Born and raised in Peru, chef Gabriel Escalante-Gafau draws on his humble origins for inspiration in the kitchen. Arriving in Australia nearly a decade ago via the US, the Brisbane-based chef brings the street to the table by refining typical street food dishes of his childhood. Simplicity is key for Gabriel, and great food revolves around great memories.
Heart is a very lean muscle and I marinate it in a Peruvian chilli sauce called Panaca. This chilli is not about the heat – it’s one of the pillars of Peruvian cuisine. It adds so much depth, it’s really earthy and has loads of licorice, berries and dried fruit notes. This is street food in Peru, you’ll find it on every corner.
When the Spanish came to Peru they brought African slaves with them, and they would get the offal. Being creative, the slaves did this. It comes from the black community in Peru, and being street food, these days everyone from the richest to the poorest person in Peru would eat this.
Prep time: 20 mins (plus 12 hour marinade)
Cook time: 8 mins
- 2 beef hearts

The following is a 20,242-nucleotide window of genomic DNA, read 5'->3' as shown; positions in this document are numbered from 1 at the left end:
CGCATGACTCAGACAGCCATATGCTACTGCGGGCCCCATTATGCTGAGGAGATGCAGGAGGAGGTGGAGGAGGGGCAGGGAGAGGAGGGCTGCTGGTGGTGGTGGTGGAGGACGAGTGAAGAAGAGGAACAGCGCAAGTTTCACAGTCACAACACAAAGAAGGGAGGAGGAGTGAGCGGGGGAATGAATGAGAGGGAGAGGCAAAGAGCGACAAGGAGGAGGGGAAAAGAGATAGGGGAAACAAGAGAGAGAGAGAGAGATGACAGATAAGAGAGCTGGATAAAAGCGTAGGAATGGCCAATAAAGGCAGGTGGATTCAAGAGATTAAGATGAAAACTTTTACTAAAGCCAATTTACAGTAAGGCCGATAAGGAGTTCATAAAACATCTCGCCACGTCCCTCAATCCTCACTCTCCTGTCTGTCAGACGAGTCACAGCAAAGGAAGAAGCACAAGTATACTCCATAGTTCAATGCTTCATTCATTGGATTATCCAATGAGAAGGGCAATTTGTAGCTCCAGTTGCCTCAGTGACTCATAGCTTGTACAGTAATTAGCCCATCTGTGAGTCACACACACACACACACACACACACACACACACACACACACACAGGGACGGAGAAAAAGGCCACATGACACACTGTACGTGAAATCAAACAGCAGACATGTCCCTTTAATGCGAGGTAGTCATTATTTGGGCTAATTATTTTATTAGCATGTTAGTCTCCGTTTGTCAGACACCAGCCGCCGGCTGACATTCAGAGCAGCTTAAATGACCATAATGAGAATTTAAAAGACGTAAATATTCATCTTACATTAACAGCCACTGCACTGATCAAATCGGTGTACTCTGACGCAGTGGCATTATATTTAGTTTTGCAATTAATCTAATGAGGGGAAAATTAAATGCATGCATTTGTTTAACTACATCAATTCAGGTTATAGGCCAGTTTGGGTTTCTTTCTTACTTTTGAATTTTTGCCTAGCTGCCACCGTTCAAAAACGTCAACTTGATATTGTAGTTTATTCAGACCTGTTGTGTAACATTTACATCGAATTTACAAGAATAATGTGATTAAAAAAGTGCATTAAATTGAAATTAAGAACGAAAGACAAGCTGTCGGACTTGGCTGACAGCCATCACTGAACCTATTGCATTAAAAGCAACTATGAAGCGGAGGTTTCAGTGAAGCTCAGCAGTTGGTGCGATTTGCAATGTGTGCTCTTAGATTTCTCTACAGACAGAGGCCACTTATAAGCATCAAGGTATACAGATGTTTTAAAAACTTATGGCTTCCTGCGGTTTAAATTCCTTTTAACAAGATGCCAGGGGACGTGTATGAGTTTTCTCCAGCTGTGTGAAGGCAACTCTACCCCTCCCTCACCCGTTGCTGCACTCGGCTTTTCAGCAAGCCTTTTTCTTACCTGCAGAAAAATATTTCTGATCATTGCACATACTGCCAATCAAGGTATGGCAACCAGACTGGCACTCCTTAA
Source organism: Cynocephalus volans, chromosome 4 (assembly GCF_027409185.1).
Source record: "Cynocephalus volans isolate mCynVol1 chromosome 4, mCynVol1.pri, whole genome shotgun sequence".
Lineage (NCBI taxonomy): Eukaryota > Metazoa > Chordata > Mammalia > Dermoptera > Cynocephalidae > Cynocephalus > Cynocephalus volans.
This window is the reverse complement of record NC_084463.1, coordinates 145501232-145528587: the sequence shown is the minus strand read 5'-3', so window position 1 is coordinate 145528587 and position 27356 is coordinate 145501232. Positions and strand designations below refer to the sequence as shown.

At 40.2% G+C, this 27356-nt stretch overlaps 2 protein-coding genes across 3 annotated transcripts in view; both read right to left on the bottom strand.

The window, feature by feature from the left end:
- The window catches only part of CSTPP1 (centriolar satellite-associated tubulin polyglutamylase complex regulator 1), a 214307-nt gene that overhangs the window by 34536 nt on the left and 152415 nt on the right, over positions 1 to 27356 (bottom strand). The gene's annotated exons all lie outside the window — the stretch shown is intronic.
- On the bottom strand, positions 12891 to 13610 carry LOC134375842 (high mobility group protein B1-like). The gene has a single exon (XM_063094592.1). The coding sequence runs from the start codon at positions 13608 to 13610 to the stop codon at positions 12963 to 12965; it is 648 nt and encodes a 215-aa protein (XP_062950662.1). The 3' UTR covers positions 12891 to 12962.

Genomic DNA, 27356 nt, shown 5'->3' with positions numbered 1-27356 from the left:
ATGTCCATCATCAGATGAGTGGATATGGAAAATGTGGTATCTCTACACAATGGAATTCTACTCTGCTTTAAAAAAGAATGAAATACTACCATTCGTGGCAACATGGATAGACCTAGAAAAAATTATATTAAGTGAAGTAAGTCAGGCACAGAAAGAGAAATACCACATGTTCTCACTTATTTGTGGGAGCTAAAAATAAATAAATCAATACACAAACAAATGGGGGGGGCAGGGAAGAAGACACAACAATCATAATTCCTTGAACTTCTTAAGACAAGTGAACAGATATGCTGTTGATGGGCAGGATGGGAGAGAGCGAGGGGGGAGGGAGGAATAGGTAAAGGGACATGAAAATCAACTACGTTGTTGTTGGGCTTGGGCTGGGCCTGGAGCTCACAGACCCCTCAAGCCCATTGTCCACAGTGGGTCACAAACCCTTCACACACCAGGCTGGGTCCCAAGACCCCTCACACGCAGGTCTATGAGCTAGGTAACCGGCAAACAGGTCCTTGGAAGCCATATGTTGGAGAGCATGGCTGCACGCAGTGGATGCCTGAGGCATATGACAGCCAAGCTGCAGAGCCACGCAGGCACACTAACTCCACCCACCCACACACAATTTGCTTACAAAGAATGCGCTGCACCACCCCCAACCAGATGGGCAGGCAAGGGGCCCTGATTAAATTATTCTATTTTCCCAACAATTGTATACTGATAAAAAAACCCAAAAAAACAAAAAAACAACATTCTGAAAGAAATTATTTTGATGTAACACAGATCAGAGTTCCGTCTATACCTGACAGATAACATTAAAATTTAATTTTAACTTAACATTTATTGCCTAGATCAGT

- 2 potatoes (optional)
- Chili sauce or herbed mayonnaise (optional)
- 250ml panca chilli paste*
- 1 tbsp minced garlic
- 1 tbsp ground cumin
- 1 tbsp dry oregano
- 250ml white wine vinegar
- 125ml EVOO
- 125ml soy sauce
Remove the membrane surrounding the hearts and discard. Also remove any major veins or arteries and fatty bits (often the butcher will do this for you). Open the heart out and slice it into 2cm cubes.
Take the marinade ingredients and mix until combined in a medium sized bowl. Add the cubes of heart and coat in marinade. Cover the bowl in cling wrap and refrigerate for 12 hours or overnight.
Preheat barbecue to a high heat – ideally a charcoal barbecue. While the grill heats up, thread three cubes onto each skewer. Grill the skewers for two minutes on each side, ideally on the direct flame.
Optional: Add a quarter of a boiled potato to the top of each skewer. Serve with a chili sauce or herbed mayonnaise.
Tip: Panca chilli is a staple of Peruvian cuisine, easily found in South American stores. Skewers can be eaten rare – which Gabriel recommends.